Why We Think Audiences Mostly Ignored King Richard

Will Smith made his return to theaters once again as the Oscar nominee played the title character, Richard Williams, who made a clear 78-page plan for his daughter Venus and Serena Williams. It follows the journey of the future tennis legends whose strong family support and unconditional belief from their dad helped propel them into one of the greatest athletes of all time. Upon release, the movie garnered sensational buzz thanks to its strong 92% on rotten tomatoes. Plus, Smith and Warner Bros made sure to advertise the hell out of this movie, with the veteran actor doing exclusive interviews and press leading up to the big release. Surprisingly, once the weekend was all said and done, King Richard opened in fourth place only bringing in $5.4 million domestically. Of course, it’s always possible that the Will Smith vehicle could have incredible legs and make back it’s $50 million production budget; however, given the status of Will Smith, it’s certainly shocking that the highly praised film garnered such a low box office opening. So, what happened? King Richard had Deadshot and The Punisher in the same movie. Plus, this was a movie about tennis legends Venus and Serena Williams. Let’s take a deeper look into the reasoning on why audiences mostly ignored King Richard. I’ll ignore stating the obvious, which is the coronavirus pandemic and King Richard’s day-to-day release on HBO Max.

Sports Biopics Don’t Do Well in Theaters

If you examine the history of sports bio pics even closer, you’ll notice that the genre isn’t particularly a big money maker. High profile movies such as Moneyball ($110.2), The Fighter ($129.2), and The Blind Side ($276.90) have relatively done well at the box office; however, there’s no sports biopic that’s reached the $1 billion mark. In fact, there isn’t a sports biopic that’s even reached the $500 million mark. Granted, King Richard didn’t need to make $500 million to be a financial success, but the point is that audiences tend to skip out on sports biopics because they’re not event movies that people need to go out and see. While sports biopics have a solid track record of being good to great, they don’t have the excitement or appeal of a superhero flick or even popular horror franchises like The Quiet Place or The Conjuring. Sports Biopics are like arthouse features in a way, meaning that these types of movies have a niche audience who only truly cares about this type of genre. Venus and Serena are indeed popular mainstream names. In fact, they’re definitely deserving the title of legends due to the impact they’ve made since arriving on the scene. However, the two women are not in same league as a Conor McGregor or Mike Tyson, meaning that their popularity isn’t matched by those two men. The sisters also don’t have as much controversy surrounding themselves as McGregor or Tyson. Sadly, audiences are mainly attracted to controversy, which is one the reasons McGregor and Tyson are such popular and polarizing figures. Even then, I couldn’t tell you if a McGregor or Tyson biopic would garner much success at the box office. With an option to watch the film on HBO Max, audiences likely felt that there was no need to shell out a couple of bucks for a ticket at the theater.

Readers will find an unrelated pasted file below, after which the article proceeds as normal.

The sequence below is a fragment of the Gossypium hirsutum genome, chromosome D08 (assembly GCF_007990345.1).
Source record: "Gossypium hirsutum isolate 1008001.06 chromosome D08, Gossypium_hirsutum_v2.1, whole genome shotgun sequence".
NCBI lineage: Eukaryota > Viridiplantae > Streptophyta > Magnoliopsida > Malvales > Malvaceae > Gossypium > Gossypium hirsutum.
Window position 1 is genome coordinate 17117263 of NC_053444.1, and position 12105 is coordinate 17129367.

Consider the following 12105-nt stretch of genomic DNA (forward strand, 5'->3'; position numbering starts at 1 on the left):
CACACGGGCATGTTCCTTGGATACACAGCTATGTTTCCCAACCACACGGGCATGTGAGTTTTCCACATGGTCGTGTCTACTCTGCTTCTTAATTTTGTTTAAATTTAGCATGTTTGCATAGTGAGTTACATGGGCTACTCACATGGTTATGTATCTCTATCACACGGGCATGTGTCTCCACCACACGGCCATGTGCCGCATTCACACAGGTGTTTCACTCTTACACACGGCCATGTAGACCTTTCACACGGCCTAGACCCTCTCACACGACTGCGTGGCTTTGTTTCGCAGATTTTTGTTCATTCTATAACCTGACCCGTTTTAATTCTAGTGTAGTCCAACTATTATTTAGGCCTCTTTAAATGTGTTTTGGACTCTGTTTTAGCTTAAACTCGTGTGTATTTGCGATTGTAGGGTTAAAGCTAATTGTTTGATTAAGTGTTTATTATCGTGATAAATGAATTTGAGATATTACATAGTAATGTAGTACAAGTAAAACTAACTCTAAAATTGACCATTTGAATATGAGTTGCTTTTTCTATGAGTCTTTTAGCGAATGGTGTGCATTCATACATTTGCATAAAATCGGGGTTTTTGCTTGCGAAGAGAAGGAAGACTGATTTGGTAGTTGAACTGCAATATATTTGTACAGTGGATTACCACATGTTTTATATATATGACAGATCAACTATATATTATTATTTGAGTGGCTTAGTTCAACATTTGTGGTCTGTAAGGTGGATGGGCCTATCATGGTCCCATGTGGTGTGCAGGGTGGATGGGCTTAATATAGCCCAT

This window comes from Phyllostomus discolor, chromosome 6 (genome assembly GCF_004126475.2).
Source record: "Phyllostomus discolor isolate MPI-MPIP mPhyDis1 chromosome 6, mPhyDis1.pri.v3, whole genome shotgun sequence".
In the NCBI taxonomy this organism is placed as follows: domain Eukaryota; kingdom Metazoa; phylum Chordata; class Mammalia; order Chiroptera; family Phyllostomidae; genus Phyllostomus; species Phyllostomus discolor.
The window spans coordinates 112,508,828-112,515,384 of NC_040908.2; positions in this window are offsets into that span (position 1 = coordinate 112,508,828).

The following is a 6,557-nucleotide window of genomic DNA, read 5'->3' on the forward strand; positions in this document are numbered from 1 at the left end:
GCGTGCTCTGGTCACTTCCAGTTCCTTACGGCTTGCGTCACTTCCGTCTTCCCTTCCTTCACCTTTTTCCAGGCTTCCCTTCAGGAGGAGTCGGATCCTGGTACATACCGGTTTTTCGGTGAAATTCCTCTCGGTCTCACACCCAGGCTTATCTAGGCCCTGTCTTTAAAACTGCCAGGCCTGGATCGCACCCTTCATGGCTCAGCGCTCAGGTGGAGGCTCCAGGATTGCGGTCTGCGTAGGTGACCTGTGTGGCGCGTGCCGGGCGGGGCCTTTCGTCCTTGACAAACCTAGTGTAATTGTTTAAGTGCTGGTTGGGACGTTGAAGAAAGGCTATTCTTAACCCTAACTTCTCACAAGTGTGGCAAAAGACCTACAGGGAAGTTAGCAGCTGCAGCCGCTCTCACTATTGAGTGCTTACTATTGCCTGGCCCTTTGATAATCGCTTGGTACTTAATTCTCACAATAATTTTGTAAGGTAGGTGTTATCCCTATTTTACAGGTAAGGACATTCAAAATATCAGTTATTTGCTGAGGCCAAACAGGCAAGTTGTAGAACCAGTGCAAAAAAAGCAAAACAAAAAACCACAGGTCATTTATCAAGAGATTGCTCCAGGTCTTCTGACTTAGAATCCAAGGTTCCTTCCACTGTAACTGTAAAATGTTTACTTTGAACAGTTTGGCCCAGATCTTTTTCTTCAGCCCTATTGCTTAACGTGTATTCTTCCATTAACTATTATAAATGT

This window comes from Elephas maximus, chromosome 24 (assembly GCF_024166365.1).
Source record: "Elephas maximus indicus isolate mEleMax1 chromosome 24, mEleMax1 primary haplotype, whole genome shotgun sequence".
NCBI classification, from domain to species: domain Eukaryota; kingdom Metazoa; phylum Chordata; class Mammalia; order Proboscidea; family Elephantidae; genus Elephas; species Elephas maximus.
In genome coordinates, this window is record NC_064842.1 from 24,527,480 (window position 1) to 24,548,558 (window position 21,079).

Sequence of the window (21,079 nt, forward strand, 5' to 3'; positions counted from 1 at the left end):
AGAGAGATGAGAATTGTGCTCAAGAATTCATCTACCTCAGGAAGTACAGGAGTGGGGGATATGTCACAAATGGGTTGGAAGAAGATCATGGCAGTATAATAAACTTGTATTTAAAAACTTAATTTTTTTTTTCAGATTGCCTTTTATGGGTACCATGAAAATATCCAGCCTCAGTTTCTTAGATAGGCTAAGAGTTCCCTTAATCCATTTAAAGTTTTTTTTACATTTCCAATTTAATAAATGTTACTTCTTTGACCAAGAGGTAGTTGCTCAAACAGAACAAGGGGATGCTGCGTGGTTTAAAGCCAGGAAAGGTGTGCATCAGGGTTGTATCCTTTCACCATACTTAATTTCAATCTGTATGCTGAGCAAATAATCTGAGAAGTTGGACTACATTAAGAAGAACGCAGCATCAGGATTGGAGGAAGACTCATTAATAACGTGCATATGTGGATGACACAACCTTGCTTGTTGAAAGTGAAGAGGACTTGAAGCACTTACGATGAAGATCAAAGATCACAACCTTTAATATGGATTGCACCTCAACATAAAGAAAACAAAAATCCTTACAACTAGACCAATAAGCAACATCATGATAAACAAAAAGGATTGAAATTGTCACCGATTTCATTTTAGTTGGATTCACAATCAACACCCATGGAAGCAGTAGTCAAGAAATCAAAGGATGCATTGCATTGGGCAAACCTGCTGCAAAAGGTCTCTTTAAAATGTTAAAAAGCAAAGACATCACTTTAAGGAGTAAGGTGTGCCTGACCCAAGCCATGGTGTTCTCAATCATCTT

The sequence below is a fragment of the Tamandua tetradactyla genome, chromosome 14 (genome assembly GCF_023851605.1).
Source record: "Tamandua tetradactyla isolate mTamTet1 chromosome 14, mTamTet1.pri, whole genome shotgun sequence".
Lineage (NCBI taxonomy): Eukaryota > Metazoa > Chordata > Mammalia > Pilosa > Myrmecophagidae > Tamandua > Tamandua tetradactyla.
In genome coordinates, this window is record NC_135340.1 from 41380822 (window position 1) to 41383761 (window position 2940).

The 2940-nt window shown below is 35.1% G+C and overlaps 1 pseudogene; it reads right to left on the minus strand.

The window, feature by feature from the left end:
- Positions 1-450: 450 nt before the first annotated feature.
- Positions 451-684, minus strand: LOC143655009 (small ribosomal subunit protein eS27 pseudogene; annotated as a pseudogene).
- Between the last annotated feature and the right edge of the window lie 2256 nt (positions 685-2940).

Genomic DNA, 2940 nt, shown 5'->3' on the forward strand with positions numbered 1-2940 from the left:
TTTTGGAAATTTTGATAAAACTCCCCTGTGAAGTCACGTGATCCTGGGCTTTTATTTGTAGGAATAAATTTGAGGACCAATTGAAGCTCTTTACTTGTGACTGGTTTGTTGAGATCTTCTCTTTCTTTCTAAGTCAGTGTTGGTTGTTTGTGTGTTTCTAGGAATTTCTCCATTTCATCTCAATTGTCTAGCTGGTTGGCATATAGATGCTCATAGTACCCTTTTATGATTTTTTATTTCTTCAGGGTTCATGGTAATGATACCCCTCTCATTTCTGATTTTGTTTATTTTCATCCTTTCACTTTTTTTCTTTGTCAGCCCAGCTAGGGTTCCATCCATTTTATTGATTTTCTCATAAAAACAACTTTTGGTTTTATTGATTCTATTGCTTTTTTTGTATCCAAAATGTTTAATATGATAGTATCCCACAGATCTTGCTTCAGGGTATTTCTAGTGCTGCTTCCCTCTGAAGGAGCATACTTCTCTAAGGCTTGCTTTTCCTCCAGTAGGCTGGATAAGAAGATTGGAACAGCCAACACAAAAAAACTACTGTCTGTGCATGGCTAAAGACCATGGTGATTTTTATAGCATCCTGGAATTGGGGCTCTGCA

The Film Was Overshadowed By Ghostbusters: Afterlife

This is another obvious statement; however, given how bad the reception Ghostbusters had in 2016, it is still a notable thing to talk about. Sony had projected that the new Ghostbusters film would make around $30 million at the box office; however, the latest reboot smashed expectations by making $44 million. It’s not too much of a surprise, as the fourth entry in the sci-fi franchise has been hotly anticipated for some time now. Ghostbusters: Afterlife doesn’t have the best rotten tomatoes score (a decent 63%); however, the strong 95% audience score showcases fans being highly satisfied with the feature. Combine that with the fact that Eternals is still doing solid business at the box office then King Richard really didn’t stand much of a chance despite not being in the same demographic as the two films mentioned. The movie didn’t have any flash or flare that demanded audience’s attention even though Warner Bros strongly marketed the feature. In terms of box office, Smith doesn’t particularly do well when he’s doing Oscar type features. Collateral Beauty was a critical and financial disaster. Concussion, Ali, and Seven Pounds didn’t make much of a splash at the box office. The Pursuit of Happyness is really the only Oscar type feature that saw a nice success for Will Smith. King Richard may have been overshadowed by other established properties, but it’s also clear that audiences don’t care too much for Smith when he’s aiming to win an Oscar.


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